In this essay we will argue that, even as it remains popular to herald the arrival of a “Pacific Century” (to quote a famous Hillary Clinton op-ed in Foreign Policy magazine), it will actually be the Atlantic that will become once again the centre of the international system, serving as the corridor of an expanding economic network that will incorporate Europe, the Americas, much of Africa, and to a lesser extent even parts of southern Asia. Transatlantic commerce is likely to once again exceed the value of transpacific commerce and, partly by doing so, it will help to serve as an organizing force in global geopolitics. We hope it will serve as a force for good in the world as well.
To be sure, while we view this Atlantic phenomenon as likely to be brought about by economic, cultural, and linguistic circumstances that are already actively or latently in place, we will also argue that, from a policy perspective, the political effectiveness and ethical utility of such a reinvigorated transatlantic relationship will depend on the extent to which efforts are made to reduce carbon emissions in developed economies, as well as on the extent to which efforts are made to provide honest and constructive assistance to struggling countries within the developing world.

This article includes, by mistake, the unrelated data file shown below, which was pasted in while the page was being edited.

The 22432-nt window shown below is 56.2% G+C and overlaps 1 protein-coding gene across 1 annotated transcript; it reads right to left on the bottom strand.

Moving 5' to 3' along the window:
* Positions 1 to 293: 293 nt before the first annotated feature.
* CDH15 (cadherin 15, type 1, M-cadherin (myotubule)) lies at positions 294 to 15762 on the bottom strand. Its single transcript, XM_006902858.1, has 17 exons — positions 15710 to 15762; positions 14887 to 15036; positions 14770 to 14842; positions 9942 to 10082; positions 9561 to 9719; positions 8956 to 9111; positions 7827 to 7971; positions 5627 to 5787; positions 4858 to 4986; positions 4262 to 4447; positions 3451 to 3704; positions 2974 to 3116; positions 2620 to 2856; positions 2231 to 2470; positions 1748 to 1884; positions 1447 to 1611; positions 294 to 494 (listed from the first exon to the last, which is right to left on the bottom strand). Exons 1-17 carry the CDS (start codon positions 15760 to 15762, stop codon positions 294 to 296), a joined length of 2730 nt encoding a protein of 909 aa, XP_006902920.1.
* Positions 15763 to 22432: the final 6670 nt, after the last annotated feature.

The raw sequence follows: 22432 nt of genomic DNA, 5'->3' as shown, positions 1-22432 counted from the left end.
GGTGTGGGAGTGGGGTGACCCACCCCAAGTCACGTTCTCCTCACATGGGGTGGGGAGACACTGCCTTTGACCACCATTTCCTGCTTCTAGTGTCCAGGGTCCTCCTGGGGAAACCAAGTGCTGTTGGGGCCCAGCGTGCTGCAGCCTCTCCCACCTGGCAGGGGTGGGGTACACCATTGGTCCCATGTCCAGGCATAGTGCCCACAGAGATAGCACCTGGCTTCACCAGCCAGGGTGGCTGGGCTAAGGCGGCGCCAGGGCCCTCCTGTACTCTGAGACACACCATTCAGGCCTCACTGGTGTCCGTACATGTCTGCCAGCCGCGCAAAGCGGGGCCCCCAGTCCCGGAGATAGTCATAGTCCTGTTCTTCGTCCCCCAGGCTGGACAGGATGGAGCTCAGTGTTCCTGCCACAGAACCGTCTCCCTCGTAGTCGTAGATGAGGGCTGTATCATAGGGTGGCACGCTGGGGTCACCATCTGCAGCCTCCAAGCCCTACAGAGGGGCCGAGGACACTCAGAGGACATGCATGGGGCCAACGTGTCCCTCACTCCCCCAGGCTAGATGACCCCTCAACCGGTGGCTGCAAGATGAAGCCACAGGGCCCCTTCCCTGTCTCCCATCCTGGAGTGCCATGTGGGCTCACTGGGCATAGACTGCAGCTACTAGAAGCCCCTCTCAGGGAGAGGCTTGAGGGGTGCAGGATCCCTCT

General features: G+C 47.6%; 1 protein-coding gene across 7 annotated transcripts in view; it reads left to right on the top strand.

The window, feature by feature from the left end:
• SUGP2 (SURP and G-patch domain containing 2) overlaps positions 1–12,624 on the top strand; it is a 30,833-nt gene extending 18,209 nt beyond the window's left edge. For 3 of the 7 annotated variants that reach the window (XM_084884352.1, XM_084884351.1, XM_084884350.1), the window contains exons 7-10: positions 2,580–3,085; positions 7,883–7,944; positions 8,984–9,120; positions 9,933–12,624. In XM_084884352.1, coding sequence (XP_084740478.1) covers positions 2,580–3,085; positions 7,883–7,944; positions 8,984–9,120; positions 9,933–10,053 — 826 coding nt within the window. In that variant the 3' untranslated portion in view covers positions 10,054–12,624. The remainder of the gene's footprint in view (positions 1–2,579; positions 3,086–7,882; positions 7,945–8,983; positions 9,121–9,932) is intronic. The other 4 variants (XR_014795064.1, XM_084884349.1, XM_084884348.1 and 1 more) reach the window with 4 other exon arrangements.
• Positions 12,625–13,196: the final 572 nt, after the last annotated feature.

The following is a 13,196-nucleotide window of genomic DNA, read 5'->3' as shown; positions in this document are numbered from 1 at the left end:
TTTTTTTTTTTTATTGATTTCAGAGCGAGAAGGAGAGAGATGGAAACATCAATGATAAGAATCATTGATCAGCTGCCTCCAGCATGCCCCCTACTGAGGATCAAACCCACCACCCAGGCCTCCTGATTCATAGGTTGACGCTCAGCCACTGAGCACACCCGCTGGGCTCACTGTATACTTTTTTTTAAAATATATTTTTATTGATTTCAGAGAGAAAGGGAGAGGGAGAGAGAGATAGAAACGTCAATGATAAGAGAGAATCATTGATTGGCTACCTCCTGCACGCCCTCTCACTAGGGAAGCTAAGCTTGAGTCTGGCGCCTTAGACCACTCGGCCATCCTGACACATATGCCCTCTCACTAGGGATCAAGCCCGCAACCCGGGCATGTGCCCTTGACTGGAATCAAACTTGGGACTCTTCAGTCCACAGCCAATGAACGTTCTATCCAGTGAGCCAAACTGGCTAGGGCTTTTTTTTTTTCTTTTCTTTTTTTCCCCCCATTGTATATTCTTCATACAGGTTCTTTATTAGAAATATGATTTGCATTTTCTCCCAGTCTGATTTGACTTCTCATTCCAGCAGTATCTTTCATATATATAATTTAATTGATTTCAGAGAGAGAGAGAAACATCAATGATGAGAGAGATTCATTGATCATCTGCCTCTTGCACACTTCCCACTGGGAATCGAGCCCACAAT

The Pacific Moment
The rise of transpacific trade during the latter half of the 20th century occurred as a result of a unique set of circumstances. These were, specifically, the reconstruction of the Japanese economy following its destruction in the Second World War, the emergence of South Korea and Taiwan following their adoption by the United States as strategically-located allies in 1950, and the rapid growth of coastal Chinese states following their devastation during the Sino-Japanese War, Chinese Civil War, and isolationist era under Mao, which occurred in an overlapping succession from 1927 until 1979. These four countries have caused transpacific commerce to soar in recent decades, with help from Southeast Asian success stories like Singapore, Thailand, and Malaysia.
While this rising transpacific trade has certainly deserved the widespread public attention it has received, it has nevertheless served to overshadow a number of other key characteristics of the global economy, which instead highlight the enduring significance of the Atlantic Ocean. These include the fact that roughly 65 percent of both the world’s nominal economic output and private consumer spending are located in the Atlantic basin rather than in the Pacific basin; that more than 70 percent of the populations of North America, South America, and Sub-Saharan Africa live within the Atlantic basin rather than the Pacific basin; that the Pacific generally takes 2-4 times longer to cross widthwise by ship than the Atlantic does; that the quantity of transatlantic investment is estimated to be 5-10 times greater than transpacific investment; and that Indian and Pakistani trade and labour crosses the Atlantic, Mediterranean, or Arabian Sea far more often they do the Pacific.